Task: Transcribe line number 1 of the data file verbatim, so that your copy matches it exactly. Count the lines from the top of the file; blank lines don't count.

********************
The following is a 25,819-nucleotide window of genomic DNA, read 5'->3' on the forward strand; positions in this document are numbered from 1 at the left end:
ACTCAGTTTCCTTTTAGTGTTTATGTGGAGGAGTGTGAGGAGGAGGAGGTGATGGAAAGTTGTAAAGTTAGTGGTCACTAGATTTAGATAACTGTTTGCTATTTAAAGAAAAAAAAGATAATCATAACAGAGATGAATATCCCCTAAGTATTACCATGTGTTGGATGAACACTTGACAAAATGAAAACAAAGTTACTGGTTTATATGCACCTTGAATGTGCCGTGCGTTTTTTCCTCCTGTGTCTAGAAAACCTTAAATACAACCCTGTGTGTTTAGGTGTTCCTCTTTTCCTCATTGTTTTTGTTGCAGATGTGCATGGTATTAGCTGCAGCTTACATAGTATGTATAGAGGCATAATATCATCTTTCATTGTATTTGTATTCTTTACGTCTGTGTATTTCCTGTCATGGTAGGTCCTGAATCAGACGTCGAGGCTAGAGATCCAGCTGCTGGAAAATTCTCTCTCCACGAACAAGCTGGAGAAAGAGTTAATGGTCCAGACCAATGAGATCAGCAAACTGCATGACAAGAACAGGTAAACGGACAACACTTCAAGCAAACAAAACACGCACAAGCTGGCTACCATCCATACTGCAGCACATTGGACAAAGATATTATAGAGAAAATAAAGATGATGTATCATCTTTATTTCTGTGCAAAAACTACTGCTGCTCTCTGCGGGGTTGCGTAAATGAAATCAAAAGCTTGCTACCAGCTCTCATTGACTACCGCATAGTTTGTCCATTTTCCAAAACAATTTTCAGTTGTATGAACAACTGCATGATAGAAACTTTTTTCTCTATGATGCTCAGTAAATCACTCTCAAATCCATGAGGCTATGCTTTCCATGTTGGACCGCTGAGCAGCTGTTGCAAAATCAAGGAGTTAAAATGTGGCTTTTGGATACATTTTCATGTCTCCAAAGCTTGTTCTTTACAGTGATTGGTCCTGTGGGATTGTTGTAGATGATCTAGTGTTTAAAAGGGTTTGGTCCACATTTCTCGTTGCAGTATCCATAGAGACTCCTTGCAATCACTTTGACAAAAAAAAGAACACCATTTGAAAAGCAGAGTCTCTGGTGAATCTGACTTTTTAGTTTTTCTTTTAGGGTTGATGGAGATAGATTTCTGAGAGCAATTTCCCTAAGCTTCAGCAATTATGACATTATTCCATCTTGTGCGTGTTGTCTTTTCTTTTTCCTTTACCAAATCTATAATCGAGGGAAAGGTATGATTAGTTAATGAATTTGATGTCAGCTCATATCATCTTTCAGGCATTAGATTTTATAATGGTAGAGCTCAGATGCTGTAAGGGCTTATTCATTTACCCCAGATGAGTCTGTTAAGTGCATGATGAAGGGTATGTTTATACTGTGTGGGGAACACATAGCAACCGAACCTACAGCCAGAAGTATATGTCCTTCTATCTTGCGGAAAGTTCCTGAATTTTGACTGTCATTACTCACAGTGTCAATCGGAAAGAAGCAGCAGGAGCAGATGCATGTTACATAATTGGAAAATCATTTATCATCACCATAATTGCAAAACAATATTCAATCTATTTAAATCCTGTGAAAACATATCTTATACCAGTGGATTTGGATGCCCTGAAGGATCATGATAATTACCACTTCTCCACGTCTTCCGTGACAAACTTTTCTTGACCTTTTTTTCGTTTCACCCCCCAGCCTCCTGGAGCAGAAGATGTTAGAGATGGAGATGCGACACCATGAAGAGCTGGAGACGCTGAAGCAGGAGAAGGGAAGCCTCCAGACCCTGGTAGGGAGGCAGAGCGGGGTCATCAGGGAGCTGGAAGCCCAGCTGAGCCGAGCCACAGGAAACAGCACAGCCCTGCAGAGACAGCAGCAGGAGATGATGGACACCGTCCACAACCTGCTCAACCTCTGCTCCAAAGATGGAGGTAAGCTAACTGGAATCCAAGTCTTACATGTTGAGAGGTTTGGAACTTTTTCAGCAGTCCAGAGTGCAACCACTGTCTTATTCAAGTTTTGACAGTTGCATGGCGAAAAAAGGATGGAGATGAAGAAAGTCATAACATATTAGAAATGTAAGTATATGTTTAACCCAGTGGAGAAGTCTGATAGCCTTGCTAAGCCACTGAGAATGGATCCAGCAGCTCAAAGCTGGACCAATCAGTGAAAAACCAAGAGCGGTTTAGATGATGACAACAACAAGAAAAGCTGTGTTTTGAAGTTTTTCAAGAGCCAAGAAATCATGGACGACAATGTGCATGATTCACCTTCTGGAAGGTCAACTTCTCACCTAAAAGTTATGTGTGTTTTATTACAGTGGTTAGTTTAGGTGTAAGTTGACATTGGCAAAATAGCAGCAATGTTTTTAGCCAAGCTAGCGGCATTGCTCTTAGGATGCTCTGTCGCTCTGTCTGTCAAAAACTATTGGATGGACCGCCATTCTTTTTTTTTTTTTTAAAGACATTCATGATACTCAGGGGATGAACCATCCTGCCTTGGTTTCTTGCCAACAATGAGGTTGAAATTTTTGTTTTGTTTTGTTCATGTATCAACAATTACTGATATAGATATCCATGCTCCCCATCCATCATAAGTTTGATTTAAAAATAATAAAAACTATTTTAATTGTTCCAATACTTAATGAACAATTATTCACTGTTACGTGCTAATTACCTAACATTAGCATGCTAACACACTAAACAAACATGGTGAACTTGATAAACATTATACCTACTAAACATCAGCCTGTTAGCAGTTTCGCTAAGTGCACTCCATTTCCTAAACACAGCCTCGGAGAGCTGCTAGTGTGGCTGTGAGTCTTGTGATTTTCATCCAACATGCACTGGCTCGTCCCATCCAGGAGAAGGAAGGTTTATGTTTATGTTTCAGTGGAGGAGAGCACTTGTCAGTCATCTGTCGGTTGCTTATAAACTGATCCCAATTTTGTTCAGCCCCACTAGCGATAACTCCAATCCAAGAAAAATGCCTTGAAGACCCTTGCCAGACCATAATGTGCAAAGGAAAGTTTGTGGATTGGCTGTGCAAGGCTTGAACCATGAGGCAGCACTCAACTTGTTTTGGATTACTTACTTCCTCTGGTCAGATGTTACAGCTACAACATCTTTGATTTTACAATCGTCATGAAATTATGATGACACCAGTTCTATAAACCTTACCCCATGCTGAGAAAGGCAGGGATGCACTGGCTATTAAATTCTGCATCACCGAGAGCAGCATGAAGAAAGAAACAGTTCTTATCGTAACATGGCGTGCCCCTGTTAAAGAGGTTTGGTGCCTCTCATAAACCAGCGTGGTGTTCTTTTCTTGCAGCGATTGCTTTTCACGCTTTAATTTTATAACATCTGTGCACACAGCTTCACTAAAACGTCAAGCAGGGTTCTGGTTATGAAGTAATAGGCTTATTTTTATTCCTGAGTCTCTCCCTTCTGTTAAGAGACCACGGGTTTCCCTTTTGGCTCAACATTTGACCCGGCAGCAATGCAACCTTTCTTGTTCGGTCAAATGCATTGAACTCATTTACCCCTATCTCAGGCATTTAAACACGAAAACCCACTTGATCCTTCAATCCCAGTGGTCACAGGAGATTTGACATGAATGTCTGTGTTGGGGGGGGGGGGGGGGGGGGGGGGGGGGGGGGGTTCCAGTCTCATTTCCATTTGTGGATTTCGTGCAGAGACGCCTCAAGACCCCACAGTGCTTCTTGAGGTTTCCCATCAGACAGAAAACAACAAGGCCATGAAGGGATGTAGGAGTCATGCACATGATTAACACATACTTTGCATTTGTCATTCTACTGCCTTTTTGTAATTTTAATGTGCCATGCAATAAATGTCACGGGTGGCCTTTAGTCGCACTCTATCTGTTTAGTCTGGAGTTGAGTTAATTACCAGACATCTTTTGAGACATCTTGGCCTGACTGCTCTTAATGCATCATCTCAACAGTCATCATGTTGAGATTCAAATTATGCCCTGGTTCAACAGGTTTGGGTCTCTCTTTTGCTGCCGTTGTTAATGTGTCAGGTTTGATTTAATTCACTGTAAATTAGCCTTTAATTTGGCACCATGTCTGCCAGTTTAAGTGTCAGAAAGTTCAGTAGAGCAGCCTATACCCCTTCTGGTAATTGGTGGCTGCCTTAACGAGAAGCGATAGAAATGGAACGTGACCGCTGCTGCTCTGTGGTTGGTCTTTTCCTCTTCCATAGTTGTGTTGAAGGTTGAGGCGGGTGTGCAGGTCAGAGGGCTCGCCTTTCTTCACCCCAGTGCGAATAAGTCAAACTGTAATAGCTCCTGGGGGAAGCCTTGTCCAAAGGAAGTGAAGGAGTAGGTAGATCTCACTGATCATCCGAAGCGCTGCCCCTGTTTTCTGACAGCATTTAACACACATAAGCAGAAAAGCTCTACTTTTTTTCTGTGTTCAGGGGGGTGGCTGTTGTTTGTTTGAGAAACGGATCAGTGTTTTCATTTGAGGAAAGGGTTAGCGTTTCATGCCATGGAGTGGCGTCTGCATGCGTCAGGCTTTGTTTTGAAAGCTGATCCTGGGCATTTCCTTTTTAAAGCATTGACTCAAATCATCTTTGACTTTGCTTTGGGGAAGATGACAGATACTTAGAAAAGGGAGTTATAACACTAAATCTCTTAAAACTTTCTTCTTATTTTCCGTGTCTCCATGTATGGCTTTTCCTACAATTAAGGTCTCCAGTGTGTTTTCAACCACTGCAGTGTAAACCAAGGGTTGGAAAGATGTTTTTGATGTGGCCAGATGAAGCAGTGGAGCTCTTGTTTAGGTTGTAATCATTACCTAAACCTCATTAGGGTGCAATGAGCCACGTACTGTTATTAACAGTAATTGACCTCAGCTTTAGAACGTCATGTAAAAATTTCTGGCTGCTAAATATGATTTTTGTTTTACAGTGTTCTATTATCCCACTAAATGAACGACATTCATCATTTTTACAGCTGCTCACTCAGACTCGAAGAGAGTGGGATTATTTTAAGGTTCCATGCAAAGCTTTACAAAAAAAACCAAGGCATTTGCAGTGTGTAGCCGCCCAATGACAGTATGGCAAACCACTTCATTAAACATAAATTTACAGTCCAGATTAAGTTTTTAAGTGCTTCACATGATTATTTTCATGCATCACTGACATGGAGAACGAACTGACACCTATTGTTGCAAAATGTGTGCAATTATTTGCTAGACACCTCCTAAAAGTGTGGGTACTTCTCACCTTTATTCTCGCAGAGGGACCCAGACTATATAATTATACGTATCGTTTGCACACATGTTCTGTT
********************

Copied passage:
The following is a 25,819-nucleotide window of genomic DNA, read 5'->3' on the forward strand; positions in this document are numbered from 1 at the left end: